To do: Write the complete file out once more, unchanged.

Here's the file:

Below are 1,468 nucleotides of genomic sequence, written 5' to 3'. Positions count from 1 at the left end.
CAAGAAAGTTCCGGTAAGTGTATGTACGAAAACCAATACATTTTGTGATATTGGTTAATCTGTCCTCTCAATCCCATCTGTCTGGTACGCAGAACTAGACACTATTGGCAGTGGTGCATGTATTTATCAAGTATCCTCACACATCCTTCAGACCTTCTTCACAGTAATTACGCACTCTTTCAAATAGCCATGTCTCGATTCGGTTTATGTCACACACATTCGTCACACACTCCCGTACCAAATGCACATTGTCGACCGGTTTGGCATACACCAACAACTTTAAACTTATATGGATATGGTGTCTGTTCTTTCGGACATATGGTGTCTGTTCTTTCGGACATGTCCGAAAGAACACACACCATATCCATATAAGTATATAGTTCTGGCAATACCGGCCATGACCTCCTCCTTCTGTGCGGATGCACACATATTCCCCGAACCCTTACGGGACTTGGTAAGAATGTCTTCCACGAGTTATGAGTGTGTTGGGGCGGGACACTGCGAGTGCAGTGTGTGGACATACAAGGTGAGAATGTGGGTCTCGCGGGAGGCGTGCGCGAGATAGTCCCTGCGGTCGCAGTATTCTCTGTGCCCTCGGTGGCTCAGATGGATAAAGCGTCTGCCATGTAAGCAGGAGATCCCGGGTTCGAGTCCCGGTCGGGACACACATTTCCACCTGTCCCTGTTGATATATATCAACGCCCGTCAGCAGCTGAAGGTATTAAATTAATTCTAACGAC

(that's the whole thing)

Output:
Below are 1,468 nucleotides of genomic sequence, written 5' to 3'. Positions count from 1 at the left end.
CAAGAAAGTTCCGGTAAGTGTATGTACGAAAACCAATACATTTTGTGATATTGGTTAATCTGTCCTCTCAATCCCATCTGTCTGGTACGCAGAACTAGACACTATTGGCAGTGGTGCATGTATTTATCAAGTATCCTCACACATCCTTCAGACCTTCTTCACAGTAATTACGCACTCTTTCAAATAGCCATGTCTCGATTCGGTTTATGTCACACACATTCGTCACACACTCCCGTACCAAATGCACATTGTCGACCGGTTTGGCATACACCAACAACTTTAAACTTATATGGATATGGTGTCTGTTCTTTCGGACATATGGTGTCTGTTCTTTCGGACATGTCCGAAAGAACACACACCATATCCATATAAGTATATAGTTCTGGCAATACCGGCCATGACCTCCTCCTTCTGTGCGGATGCACACATATTCCCCGAACCCTTACGGGACTTGGTAAGAATGTCTTCCACGAGTTATGAGTGTGTTGGGGCGGGACACTGCGAGTGCAGTGTGTGGACATACAAGGTGAGAATGTGGGTCTCGCGGGAGGCGTGCGCGAGATAGTCCCTGCGGTCGCAGTATTCTCTGTGCCCTCGGTGGCTCAGATGGATAAAGCGTCTGCCATGTAAGCAGGAGATCCCGGGTTCGAGTCCCGGTCGGGACACACATTTCCACCTGTCCCTGTTGATATATATCAACGCCCGTCAGCAGCTGAAGGTATTAAATTAATTCTAACGAC